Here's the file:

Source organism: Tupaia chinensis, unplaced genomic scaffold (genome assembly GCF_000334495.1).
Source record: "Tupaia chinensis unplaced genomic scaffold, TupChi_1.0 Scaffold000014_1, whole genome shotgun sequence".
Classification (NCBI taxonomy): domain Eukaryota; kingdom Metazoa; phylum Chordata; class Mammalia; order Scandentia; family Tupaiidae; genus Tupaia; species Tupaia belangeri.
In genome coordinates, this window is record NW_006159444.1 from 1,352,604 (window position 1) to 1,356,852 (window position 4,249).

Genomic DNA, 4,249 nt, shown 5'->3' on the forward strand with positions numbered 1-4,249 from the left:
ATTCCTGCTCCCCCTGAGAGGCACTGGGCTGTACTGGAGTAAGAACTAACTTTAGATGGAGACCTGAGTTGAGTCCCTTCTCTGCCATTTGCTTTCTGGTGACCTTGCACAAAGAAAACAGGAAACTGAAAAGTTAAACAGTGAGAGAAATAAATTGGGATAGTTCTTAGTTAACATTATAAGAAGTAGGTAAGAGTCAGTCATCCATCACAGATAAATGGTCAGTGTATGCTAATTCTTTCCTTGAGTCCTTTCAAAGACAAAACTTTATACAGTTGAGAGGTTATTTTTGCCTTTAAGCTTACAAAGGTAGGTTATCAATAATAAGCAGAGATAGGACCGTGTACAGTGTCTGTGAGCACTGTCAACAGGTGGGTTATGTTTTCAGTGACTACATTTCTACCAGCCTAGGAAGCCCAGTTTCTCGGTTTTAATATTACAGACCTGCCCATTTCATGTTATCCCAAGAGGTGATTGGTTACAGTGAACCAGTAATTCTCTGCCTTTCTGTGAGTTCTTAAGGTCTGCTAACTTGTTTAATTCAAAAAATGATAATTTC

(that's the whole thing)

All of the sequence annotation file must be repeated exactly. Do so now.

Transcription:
Source organism: Tupaia chinensis, unplaced genomic scaffold (genome assembly GCF_000334495.1).
Source record: "Tupaia chinensis unplaced genomic scaffold, TupChi_1.0 Scaffold000014_1, whole genome shotgun sequence".
Classification (NCBI taxonomy): domain Eukaryota; kingdom Metazoa; phylum Chordata; class Mammalia; order Scandentia; family Tupaiidae; genus Tupaia; species Tupaia belangeri.
In genome coordinates, this window is record NW_006159444.1 from 1,352,604 (window position 1) to 1,356,852 (window position 4,249).

Genomic DNA, 4,249 nt, shown 5'->3' on the forward strand with positions numbered 1-4,249 from the left:
ATTCCTGCTCCCCCTGAGAGGCACTGGGCTGTACTGGAGTAAGAACTAACTTTAGATGGAGACCTGAGTTGAGTCCCTTCTCTGCCATTTGCTTTCTGGTGACCTTGCACAAAGAAAACAGGAAACTGAAAAGTTAAACAGTGAGAGAAATAAATTGGGATAGTTCTTAGTTAACATTATAAGAAGTAGGTAAGAGTCAGTCATCCATCACAGATAAATGGTCAGTGTATGCTAATTCTTTCCTTGAGTCCTTTCAAAGACAAAACTTTATACAGTTGAGAGGTTATTTTTGCCTTTAAGCTTACAAAGGTAGGTTATCAATAATAAGCAGAGATAGGACCGTGTACAGTGTCTGTGAGCACTGTCAACAGGTGGGTTATGTTTTCAGTGACTACATTTCTACCAGCCTAGGAAGCCCAGTTTCTCGGTTTTAATATTACAGACCTGCCCATTTCATGTTATCCCAAGAGGTGATTGGTTACAGTGAACCAGTAATTCTCTGCCTTTCTGTGAGTTCTTAAGGTCTGCTAACTTGTTTAATTCAAAAAATGATAATTTC